71% OF VOTES CAST AT THE GENERAL ELECTION WERE FOR ANTI-3RD RUNWAY CANDIDATES
4.7.2017 (No 3rd Runway Coalition)
Election analysis by the No 3rd Runway Coalition found that over 70% of votes were cast for anti-3rd runway candidates at the General Election on 8 June (see analysis below).
The analysis also confirms that 68% of votes cast for the Conservatives, and 65% for Labour, were for candidates who oppose the expansion of the airport.
Plans for a third runway have been thrown into serious doubt after Theresa May failed to win a majority at the last election.
These new figures underline just how unpopular Heathrow expansion really is – not just by a large number of her own MPs but by the majority of voters too.
Two of her own Cabinet ministers — Boris Johnson and Justine Greening — are fiercely opposed to expansion plans, as are most Conservative MPs in London seats.
With the majorities of both Boris Johnson and Justine Greening severely slashed at this election, these new figures suggest both Cabinet Ministers could lose their seats next time if Theresa May were to press ahead with Heathrow expansion.
Zac Goldsmith, MP for Richmond Park & North Kingston, is one of the most vocal campaigners against a third runway. His seat was the only Conservative gain in London at this election – narrowly winning with just 45 votes. Were the Government to press ahead with Heathrow expansion, his would be another seat that the Conservatives could very likely lose.
John McDonnell, Labour MP for Hayes and Harlington and Shadow Chancellor, said:“This election made it very clear that Heathrow expansion continues to be a big issue for many voters – and rightly so.
“It can be no coincidence that the Conservatives did so badly in London, with a Manifesto that pledged to build a third runway at Heathrow.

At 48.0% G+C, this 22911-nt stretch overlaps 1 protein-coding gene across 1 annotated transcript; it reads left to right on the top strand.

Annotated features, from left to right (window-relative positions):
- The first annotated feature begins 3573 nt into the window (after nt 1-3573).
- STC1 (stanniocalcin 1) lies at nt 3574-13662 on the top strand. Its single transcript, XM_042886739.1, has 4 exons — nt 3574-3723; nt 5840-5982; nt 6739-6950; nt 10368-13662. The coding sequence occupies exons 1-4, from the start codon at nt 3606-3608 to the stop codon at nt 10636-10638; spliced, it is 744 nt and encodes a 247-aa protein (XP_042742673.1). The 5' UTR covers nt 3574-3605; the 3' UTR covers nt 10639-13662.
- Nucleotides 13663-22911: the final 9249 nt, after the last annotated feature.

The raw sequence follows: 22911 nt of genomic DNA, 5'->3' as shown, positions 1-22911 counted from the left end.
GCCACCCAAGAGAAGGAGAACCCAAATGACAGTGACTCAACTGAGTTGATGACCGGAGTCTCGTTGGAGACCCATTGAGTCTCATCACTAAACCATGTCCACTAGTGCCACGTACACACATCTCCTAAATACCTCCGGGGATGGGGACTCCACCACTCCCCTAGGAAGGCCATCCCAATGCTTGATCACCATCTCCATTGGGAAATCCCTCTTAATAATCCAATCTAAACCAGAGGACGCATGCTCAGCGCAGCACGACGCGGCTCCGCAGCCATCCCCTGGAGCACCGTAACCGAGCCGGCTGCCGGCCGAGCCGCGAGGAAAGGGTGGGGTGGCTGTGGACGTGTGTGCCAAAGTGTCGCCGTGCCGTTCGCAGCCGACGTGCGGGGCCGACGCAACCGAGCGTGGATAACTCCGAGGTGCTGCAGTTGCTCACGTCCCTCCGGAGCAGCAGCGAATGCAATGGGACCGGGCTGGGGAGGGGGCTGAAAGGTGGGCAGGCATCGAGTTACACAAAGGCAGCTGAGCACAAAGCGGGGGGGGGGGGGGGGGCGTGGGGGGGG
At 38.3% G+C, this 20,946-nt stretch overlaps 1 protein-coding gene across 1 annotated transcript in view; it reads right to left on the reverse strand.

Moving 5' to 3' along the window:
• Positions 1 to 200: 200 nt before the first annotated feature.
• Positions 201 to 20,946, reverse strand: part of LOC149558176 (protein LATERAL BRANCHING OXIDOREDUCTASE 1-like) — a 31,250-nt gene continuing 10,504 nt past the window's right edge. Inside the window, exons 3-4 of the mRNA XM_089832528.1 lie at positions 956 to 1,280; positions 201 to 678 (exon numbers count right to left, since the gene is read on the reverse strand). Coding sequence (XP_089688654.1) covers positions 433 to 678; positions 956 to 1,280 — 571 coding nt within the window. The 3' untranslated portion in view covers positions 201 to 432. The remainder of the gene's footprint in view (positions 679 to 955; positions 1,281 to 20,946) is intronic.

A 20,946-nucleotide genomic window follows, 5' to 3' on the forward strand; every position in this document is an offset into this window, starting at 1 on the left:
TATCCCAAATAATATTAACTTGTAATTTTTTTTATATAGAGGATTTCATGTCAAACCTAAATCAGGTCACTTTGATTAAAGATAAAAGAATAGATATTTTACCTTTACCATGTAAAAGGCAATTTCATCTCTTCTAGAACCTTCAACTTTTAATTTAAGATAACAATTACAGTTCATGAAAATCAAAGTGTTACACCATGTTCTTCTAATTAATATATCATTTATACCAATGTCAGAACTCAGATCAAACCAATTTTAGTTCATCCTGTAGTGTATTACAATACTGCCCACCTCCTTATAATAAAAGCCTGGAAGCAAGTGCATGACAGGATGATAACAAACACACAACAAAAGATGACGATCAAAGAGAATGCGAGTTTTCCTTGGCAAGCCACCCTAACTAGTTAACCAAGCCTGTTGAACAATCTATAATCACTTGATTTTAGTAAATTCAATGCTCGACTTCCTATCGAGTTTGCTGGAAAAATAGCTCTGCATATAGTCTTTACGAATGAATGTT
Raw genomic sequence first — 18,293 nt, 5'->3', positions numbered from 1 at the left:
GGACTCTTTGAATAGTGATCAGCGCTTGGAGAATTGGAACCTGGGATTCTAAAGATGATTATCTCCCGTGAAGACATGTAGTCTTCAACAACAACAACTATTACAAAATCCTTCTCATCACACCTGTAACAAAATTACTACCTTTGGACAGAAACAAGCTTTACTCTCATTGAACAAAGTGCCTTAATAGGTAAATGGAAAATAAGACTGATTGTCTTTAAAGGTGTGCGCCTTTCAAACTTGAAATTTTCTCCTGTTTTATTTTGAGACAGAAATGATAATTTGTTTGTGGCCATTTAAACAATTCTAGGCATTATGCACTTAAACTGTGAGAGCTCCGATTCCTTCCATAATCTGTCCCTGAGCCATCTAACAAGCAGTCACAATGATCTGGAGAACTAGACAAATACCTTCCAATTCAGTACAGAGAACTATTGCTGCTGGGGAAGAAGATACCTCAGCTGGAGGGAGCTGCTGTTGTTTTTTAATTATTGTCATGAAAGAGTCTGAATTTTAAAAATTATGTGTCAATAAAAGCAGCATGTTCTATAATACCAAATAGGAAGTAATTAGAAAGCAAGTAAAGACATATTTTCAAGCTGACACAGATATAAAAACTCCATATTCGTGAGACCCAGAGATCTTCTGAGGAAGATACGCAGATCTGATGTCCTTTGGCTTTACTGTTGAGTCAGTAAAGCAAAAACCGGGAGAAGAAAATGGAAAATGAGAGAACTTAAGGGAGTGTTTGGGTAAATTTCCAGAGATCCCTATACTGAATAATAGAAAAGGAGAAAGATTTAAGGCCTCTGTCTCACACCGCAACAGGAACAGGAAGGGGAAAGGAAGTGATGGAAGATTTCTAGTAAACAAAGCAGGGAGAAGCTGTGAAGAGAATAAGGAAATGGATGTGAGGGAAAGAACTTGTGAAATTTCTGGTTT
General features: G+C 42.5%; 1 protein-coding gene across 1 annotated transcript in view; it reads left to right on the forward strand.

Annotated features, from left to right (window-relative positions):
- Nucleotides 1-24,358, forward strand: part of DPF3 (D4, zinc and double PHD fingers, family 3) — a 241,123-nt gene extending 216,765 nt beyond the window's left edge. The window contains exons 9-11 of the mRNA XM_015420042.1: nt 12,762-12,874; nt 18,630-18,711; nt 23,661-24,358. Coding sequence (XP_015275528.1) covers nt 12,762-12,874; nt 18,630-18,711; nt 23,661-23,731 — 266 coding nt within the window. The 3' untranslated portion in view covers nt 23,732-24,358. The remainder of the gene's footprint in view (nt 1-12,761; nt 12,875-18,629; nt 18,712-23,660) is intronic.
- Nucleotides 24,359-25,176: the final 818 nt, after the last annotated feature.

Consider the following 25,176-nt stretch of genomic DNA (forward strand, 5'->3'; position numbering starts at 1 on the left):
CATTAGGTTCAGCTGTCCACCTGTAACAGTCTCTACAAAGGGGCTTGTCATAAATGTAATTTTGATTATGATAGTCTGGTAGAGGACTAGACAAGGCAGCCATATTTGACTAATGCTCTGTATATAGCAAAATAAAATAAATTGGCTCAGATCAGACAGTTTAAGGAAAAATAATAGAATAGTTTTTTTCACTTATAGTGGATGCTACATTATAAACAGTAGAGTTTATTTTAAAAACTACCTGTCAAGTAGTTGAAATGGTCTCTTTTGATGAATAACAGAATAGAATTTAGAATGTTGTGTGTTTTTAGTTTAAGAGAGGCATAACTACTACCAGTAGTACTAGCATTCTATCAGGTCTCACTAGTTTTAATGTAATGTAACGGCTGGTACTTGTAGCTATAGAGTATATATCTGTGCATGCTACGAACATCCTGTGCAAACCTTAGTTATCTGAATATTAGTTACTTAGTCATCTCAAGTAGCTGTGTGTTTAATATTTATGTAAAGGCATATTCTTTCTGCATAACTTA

“Speaking in my role as the local MP, let’s hope the election result will not only make Heathrow plans impossible to get through parliament, but that the Government will now recognise the real strength of feeling against the building of a third runway.”
Rob Barnstone, Coordinator of the No 3rd Runway Coalition:“These figures provide clear evidence that supporting a 3rd runway at Heathrow is politically toxic in the large number of constituencies affected by the airport. With Theresa May needing all the support she can get at the moment, let’s hope she drops these plans and starts looking at viable alternatives which will be more popular with voters.”
The analysis compiled the positions of all election candidates in the constituencies which experience aircraft noise from Heathrow, located within the 51db noise contour, the figure at which the DfT suggest marks the onset of community annoyance from aircraft noise around Heathrow – a total of over 1,000,000 people within 22 constituencies and comprising of a total of 1,173046 votes.
The number of votes for each candidate from the Conservative and Labour parties were categorised as either in favour or opposing a 3rd runway. In a few instances, views were unknown and were categorised as such. All the votes cast for Liberal Democrat, Green and UKIP candidates were considered as anti 3rd Runway as the party positions are completely opposed to expansion.
Analysis of votes in constituencies within the 51 decibel noise contour at the 2017 General Election.
This analysis looks at the relationship between the view of candidates at the 2017 General Election and the number of votes received for those both for and against the proposed expansion of Heathrow Airport.
The analysis uses all the constituencies located within a 51 decibel noise contour, in relation to the noise of aircraft around Heathrow. The Government has suggested that using a measure meant of 51 decibels as the average aircraft noise measurement experienced over the course of 16-hour period, best indicates the level at which community annoyance in relation to aircraft noise begins. There are an estimated 1,500,000 people, including children, that fall within this noise contour – far, far greater than any other airport in the Europe and one of the highest in the world.